Monday, 23 November 2009
Apparently the world's best surf photographer: Clark Little.
Over the last three months or so I've been researching the idea of the 'open plan internet'. In the 19th century homes were designed in a hub and spoke manner – a central entry leading through corridors to rooms with single functions: bedrooms; bathrooms; dining rooms, etc. Robin Evans explained how the relationship between these rooms was highly limited, most rooms only had one door, or, in exceptional cases, two (kitchen/dining, for example). The open plan rooms of the 20th century, rather than being simply the sum of the older rooms, became a new and different type of space. There was a spatial gestalt effect.
The Web: today the internet is comprised of monofunctional internet programs or sites connected in fairly linear ways: e-mail; social networking; chat and phone programs; video and image sharing, etc. Youtube, Myspace, Facebook, Gmail, Hotmail, Skype, MSN Messenger (if anyone still uses it), Flickr, Picasa, are all examples of 'rooms' on the internet. These were either created by one of the two internet giants (Yahoo/Google – Goohoo as I call them) or quickly absorbed into their families. The clan-like collection of these sites was the first step towards the 'open plan internet' – an internet that will be other than the sum of the applications and sites that make it up. A digital gestalt.
Today I joined Google Wave (many thanks to Will Wiles), which is what I would consider to be the first open-plan web browsing application. It differs from previous feed amalgamation programs (where you can view twitter and facebook at the same time, for example) in the same way that putting a doorway between the dining and kitchen is not the same as knocking down all the walls to make an open space.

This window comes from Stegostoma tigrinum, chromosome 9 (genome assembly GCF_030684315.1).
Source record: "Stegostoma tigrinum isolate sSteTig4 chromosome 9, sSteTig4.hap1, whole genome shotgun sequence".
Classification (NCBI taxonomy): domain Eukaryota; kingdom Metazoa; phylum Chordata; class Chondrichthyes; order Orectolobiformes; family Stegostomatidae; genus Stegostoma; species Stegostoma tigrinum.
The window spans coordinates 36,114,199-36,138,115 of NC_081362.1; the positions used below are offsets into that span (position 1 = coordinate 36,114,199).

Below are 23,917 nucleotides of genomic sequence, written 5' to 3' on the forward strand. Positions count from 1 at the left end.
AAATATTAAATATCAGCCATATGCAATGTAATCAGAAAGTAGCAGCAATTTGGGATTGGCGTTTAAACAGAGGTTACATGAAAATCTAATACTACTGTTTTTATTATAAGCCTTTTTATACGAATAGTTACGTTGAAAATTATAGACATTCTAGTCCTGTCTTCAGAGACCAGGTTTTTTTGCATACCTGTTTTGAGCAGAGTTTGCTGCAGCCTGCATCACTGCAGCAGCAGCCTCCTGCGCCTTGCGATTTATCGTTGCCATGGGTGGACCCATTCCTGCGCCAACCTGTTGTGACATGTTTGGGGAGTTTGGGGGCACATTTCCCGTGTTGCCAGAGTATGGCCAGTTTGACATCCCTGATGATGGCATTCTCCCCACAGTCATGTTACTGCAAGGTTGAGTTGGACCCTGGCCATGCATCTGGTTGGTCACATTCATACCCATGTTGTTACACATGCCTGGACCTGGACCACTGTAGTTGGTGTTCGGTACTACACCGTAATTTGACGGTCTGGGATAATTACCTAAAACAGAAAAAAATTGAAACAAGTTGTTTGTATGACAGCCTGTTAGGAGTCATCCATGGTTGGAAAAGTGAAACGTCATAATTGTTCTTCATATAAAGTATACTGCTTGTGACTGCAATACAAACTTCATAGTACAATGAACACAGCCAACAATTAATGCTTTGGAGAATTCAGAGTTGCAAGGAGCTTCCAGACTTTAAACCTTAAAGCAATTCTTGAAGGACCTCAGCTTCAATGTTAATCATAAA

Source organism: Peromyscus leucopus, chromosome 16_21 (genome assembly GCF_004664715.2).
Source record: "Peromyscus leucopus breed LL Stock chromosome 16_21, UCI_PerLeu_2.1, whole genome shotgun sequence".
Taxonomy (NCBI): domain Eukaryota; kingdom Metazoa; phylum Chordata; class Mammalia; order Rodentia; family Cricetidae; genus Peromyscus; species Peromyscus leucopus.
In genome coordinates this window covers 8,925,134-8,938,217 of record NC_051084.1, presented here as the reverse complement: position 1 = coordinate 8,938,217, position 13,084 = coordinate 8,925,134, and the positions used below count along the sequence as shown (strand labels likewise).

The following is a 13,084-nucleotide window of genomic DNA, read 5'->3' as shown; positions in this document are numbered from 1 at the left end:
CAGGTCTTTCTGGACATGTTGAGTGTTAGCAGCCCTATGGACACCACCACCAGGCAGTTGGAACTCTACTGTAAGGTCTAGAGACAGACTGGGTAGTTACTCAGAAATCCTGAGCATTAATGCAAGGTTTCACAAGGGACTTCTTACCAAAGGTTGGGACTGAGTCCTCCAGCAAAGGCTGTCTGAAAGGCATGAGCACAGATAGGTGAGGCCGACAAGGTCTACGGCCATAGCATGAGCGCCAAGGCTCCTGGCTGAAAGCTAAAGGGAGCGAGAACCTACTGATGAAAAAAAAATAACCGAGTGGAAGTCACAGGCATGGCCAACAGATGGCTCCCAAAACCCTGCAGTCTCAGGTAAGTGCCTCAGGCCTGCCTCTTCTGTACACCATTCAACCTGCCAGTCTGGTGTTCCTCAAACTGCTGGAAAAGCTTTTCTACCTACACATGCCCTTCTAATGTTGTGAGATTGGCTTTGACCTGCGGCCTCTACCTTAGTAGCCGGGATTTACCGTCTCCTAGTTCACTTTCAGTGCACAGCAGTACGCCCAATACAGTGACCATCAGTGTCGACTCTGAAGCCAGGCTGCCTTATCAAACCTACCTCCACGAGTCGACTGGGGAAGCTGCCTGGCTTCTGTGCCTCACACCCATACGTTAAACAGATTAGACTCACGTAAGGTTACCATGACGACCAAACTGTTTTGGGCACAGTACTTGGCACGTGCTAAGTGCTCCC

In what looks like an e-mail window, the user can 'start a new wave' and then add to it using 'blips'. The only way I can think to describe a wave is like a massive, informal, wikipedia page, or possibly a blog: it can contain chats, videos, images, references to external sites, in both real-time (like googlechat or ICQ) and delayed-time (like hotmail or flickr). It seems at first like a mess. Especially when you consider that all the elements are editable, and all edits are saved and able to be reviewed. Imagine receiving an e-mail from a friend only to find that the next day the message has been changed. Unlike the world of 1984, for the moment the changes are traceable.
I think something should be said about the rise of real-time editing. The ability to doctor information (images, text, etc) as it is in the process of being created has far-reaching philosophical ramifications. There can be no 'original' – simply a series of second order simulations (or worse, a chain of simulacrums). More to folllow...